Thursday marks the 61st anniversary of Rosa Parks refusing to give up her seat on a Montgomery, Alabama, bus to a white man — an action that got her arrested, sparked the Montgomery bus boycott, and arguably kicked off the civil rights movement as we know it. It's also, apparently, the 51st anniversary of everyone forgetting who Rosa Parks was.
Last year, the Los Angeles Times dug up a profile of Parks it published in December 1965 — for the 10-year anniversary of her arrest. But the profile starts off with a weird line about how most people don't recognize her name:
DETROIT — When you mention Rosa Parks' name these days most people ask 'Who?' but some get emotional and call her 'the mother of the civil rights movement as we know it.'
No, seriously, that's the first line of the story. Check it out:
It's strange to think that Parks — who's so closely identified with the civil rights movement in 2016 that Sen. Jeff Sessions, Donald Trump's nominee for Attorney General, is seeking anti-racist cred because he supported giving her the Congressional Medal of Honor — would have been so forgotten just 10 years after her act. But the Los Angeles Times article is more than a historical curiosity. It's a window into how the myth of Rosa Parks was made.
Tired, or tired of giving in?
There's a basic story that schoolchildren get told about Rosa Parks: She was an everyday woman who worked hard at her job and was tired at the end of the day. She sat down on that bus, and stayed sitting, because she was just too fatigued to get up.
That story hammers home the basic indignity to which African Americans were subjected under segregation, and it makes Parks an inspiring "everyday hero" type. But, as activists often point out, it's not true: Parks was an anti-segregation activist. She was the secretary of the Montgomery NAACP. She'd attended civil-rights trainings. She'd actually tried to raise money for the release of other young black women who'd been arrested after refusing to stand on Montgomery buses earlier in 1955 — but whom other black leaders considered to be inappropriate spokespeople for a campaign.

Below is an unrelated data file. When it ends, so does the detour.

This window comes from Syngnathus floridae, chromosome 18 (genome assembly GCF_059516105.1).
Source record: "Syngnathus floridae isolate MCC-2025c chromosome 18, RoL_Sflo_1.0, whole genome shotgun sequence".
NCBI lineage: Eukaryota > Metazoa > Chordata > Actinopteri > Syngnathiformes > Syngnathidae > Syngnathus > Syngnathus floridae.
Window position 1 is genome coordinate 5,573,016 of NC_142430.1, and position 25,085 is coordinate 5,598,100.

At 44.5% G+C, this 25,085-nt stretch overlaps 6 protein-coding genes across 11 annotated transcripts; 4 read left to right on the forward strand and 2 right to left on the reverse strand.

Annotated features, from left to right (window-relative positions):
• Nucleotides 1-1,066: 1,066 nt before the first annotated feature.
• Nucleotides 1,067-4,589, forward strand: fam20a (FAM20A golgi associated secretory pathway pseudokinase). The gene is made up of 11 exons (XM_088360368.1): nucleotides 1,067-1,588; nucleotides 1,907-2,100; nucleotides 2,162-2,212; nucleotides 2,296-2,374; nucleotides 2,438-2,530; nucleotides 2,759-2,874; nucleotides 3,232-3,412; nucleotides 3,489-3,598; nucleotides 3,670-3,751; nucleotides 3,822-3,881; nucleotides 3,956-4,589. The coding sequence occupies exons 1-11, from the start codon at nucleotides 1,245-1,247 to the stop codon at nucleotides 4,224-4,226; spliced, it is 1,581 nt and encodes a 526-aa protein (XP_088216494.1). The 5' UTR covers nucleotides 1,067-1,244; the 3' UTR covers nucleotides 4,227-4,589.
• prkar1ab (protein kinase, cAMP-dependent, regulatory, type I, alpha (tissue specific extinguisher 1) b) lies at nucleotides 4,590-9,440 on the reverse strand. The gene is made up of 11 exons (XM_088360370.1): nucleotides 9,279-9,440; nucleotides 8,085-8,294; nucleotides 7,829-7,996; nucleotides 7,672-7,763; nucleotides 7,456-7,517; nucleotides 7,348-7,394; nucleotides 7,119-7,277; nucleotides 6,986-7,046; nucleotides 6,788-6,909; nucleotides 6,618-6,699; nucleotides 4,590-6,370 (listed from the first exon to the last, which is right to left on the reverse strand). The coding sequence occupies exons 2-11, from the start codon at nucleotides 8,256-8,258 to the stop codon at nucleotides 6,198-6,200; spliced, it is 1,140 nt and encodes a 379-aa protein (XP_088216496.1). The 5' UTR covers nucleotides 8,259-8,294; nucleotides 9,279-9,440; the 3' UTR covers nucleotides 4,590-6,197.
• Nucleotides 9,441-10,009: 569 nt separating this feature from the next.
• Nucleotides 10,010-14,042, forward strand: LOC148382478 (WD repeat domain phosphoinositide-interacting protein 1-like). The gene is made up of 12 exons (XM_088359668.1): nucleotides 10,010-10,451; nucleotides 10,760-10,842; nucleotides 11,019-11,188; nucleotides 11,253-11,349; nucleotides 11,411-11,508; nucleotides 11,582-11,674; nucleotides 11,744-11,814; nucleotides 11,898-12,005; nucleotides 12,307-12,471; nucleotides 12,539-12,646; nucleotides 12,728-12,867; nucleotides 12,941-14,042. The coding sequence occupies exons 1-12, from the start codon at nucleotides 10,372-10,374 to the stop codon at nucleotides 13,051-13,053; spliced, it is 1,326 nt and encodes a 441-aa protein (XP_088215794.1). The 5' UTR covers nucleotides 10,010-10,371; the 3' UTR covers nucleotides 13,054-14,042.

As Parks herself later put it, "The only tired I was, was tired of giving in."
But the Los Angeles Times story is a reminder that the children's-story version of Parks's arrest didn't just become part of American mythology automatically. For the first decade after her arrest, Parks was barely remembered at all; only afterward was she remembered as a tired-lady, saintly folk hero.
The Times article didn't singlehandedly create the Rosa Parks myth. But you can definitely see it starting to form. Right after the "Who?" line, the Times says Parks is famous — but that of course she's too "quiet, pious (and) dignified" to actually admit it. (Apparently, admitting you're famous is "unladylike.")
Parks herself appears to have encouraged the idea that she was simply tired. Here's how the article describes her account, 10 years after the fact:
Today at 52 she still can't quite explain exactly why she did what she did 10 years ago — on the darkening evening of Dec. 1 — in her hometown of Montgomery, Ala.
She was going home from work as a seamstress at a downtown department store and was tired all over, she remembers.
'I was sitting down and the bus driver wanted me to stand up and give my seat for a white male passenger. It was the custom and the law but I simply couldn't do it.'